By Dana Gabriel
Many Canadians view a Barack Obama presidency as an opportunity to further renew Canada-U.S. relations. This includes a more North American approach in dealing with challenges that face not only the continent, but the world as well. The Security and Prosperity and Partnership (SPP), a trilateral initiative between Canada, the U.S. and Mexico, has stalled and in some cases, Canada-U.S. bilateralism has also been hampered. Many policy papers and reports are still calling for deeper North American integration.
The policy paper entitled “From Correct to Inspired: A Blueprint for Canada-U.S. Engagement” was released to the public in January of this year. It was prepared by Carleton University’s Centre for Trade Policy and Law and outlines how the Canada-U.S. partnership can be rejuvenated. It details how Canada can help Obama further reshape America’s role in the world. At almost every turn, the report promotes stronger U.S. relations and emphasizes how Canada must present itself as a valued partner on broader global issues. The report recommends more Canada-U.S. bilateralism in areas of security, trade, energy, and the environment. It also proposes an annual bilateral summit between the two countries to foster more cooperation. It suggests that Canada’s influence and visibility with the new administration might be reduced, if its mission in Afghanistan is not extended beyond 2011.
In addition, the Carleton University Canada-U.S. Project calls for deeper integration and recommends moving beyond NAFTA through separate North American bilateral initiatives. This would still be within the trade agreements framework. On Obama’s pledge to fix NAFTA’s labour and environmental provisions, the report notes that Canada should not worry, as any such move is directed more towards Mexico. It does caution against Canada using its energy resources as a weapon and bargaining tool. The report acknowledges the failures of the SPP and calls for wholesale changes. It blames the sometimes unnecessary inclusion of Mexico from preventing more meaningful Canada-U.S. bilateralism. According to the report, Canada should pursue a NAFTA policy of trilateralism when necessary, but on certain matters, Canada-U.S. bilateralism should be a priority.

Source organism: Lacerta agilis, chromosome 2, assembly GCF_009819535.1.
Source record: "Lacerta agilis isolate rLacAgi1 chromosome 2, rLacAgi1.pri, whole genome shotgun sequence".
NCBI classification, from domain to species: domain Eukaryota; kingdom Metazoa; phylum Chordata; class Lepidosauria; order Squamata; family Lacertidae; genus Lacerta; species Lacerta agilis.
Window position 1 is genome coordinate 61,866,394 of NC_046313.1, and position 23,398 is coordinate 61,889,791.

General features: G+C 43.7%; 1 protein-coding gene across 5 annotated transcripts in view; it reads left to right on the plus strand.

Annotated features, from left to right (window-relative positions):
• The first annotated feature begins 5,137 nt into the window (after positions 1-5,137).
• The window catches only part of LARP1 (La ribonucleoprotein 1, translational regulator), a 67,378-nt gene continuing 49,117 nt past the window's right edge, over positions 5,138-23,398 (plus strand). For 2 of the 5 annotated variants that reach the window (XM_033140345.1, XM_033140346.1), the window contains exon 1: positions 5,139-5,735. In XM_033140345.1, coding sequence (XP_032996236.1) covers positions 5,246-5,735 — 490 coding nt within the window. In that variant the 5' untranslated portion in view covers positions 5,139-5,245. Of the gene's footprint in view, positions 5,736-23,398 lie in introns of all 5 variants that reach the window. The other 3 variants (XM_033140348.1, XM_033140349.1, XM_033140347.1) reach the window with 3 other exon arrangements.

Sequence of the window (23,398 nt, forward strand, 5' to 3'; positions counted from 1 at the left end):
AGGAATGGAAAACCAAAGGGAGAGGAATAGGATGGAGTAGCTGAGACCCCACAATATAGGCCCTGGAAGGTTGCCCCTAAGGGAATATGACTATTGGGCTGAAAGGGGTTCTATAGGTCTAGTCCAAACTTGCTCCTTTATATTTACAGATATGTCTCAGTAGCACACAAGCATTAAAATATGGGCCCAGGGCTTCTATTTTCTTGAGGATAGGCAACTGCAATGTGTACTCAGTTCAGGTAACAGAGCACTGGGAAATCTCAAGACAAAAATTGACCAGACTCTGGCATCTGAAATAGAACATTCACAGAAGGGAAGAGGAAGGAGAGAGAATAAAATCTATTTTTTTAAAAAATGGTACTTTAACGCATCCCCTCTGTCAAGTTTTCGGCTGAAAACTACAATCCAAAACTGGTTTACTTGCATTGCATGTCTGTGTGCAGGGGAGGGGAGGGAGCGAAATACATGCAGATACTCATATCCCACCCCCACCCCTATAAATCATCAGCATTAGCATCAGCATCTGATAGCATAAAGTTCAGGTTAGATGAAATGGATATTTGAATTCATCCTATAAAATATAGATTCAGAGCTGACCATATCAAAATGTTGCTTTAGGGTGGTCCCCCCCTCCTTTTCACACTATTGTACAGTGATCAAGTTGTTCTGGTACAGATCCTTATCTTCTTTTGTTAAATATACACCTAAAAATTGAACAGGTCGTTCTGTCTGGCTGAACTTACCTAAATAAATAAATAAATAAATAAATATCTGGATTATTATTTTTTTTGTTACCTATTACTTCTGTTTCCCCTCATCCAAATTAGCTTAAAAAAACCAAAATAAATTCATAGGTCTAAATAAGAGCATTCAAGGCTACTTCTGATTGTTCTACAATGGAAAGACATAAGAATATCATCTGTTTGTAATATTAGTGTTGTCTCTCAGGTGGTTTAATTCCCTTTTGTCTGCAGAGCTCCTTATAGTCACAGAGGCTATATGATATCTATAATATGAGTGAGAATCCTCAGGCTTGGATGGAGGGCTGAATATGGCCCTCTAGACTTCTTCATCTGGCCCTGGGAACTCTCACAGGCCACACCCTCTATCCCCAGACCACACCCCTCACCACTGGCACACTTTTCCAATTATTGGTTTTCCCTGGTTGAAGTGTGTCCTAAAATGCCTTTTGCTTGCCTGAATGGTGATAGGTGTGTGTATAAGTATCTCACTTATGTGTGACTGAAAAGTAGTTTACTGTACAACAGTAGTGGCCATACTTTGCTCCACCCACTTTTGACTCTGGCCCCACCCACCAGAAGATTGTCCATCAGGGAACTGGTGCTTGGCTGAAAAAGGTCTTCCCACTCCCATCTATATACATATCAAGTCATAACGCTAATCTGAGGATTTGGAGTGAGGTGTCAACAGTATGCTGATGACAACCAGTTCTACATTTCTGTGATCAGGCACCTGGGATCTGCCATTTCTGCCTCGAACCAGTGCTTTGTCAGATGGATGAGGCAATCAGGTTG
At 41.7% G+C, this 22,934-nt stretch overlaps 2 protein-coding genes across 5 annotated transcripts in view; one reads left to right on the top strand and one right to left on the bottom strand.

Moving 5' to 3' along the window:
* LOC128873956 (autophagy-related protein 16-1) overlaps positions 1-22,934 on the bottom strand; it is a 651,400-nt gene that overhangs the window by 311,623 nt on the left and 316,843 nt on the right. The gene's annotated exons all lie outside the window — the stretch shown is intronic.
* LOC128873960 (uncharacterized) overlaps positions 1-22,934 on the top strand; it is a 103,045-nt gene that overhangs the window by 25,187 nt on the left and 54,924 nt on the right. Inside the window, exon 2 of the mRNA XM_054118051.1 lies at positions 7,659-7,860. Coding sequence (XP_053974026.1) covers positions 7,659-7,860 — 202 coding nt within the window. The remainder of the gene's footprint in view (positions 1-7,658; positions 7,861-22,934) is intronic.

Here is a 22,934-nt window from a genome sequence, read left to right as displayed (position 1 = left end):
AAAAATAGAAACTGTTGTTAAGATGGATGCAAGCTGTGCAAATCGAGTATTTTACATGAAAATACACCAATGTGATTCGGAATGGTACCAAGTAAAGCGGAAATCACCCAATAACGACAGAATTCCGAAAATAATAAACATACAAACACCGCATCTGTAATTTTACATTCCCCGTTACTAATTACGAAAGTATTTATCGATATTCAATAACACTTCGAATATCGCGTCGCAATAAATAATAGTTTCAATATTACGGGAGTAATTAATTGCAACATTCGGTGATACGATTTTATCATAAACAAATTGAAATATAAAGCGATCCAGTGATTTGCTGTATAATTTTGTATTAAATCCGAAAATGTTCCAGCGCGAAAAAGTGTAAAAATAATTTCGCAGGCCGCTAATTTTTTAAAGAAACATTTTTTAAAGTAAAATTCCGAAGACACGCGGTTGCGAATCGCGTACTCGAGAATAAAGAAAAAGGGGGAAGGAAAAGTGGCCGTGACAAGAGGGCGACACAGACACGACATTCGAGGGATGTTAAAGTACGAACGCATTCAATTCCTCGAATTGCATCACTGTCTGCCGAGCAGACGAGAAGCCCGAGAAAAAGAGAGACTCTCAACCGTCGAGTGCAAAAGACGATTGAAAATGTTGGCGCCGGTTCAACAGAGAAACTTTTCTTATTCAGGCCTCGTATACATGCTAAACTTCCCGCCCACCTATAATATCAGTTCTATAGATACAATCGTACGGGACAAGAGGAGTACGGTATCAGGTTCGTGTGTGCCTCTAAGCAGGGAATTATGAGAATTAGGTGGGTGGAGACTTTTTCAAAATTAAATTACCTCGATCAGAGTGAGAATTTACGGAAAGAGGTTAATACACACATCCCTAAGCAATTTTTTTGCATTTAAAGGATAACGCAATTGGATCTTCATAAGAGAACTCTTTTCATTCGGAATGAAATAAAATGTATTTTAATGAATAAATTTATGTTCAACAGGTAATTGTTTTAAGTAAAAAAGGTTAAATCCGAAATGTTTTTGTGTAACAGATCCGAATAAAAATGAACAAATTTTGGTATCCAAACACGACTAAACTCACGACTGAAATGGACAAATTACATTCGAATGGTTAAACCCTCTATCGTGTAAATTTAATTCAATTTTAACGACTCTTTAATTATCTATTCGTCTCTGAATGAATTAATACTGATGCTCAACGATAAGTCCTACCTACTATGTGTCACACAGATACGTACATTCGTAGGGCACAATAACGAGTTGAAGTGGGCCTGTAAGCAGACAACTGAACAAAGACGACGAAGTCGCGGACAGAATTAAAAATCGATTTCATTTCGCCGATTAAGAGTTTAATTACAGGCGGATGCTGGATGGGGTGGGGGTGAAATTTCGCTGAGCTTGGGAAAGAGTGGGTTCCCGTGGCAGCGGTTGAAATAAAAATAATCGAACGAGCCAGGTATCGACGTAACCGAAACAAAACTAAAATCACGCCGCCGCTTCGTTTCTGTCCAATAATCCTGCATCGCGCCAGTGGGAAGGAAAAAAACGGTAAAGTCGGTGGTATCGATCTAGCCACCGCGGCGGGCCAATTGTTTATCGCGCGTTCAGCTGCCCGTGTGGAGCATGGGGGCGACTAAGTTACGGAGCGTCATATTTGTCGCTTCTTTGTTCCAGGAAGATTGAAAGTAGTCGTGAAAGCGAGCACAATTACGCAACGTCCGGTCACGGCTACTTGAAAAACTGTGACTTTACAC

A recent trilateral effort put forward by the Arizona State University’s North American Center for Transborder Studies, also calls for deeper integration. In the policy paper entitled “North America Next: A Report to President Obama on Building Sustainable Security and Competitiveness,” it urges the new administration to further improve relations with its NAFTA partners. The goal is to build a more North American strategy and it suggests that this could be achieved through further energizing and expanding the current Trilateral Leaders Summit. The report calls for developing an effective North American trade and transportation plan, which would include an integrated multimodal transportation system. This sure sounds like the NAFTA Superhighway! According to the report, this could be partly paid for by a joint, revolving fund for infrastructure investment. The report also calls for harmonizing freight transportation standards, a special trucker visa, along with complete NAFTA truck access inside all three countries. There has been an ongoing battle to prevent Mexican long-haul trucks access to U.S. roadways beyond the current 25 mile commercial zone restriction.
In advance of Obama’s visit to Canada, a coalition of organizations was stressing the importance of Prime Minister Stephen Harper to commit to a transparent and thorough renegotiation of NAFTA. The Canadian coalition included the Council of Canadians, the Sierra Club of Canada, the Canadian Auto Workers and the Canadian Federation of Students, as well as other organizations. In the letter addressed to Harper, they call for the elimination of the energy clause in NAFTA, which requires Canada to export oil and gas to the U.S., even in time of shortages. They also recommend that the prime minister place a moratorium on the negotiation and ratification of all Canadian bilateral free trade agreements, as well as an end to the SPP. There are other concerns in regards to NAFTA as many Canadians would like to see water excluded from the agreement. This includes a ban on bulk water transfers, along with safeguards against NAFTA Chapter 11 challenges.
There are fears that under an Obama presidency that many on the left will go to sleep, now that Bush is out of office. This includes in Canada, where the left have been instrumental in exposing the SPP and fighting deeper integration into a North American Union. In most instances, North American integration is still very unpopular, but this is a very deep-rooted agenda. Even with a new president, it will likely carry on in some form or another. It is imperative that concerned citizens in Canada, the U.S. and Mexico continue to resist any move towards a North American Union.
Dana Gabriel writes about trade, globalization, sovereignty, and other issues.
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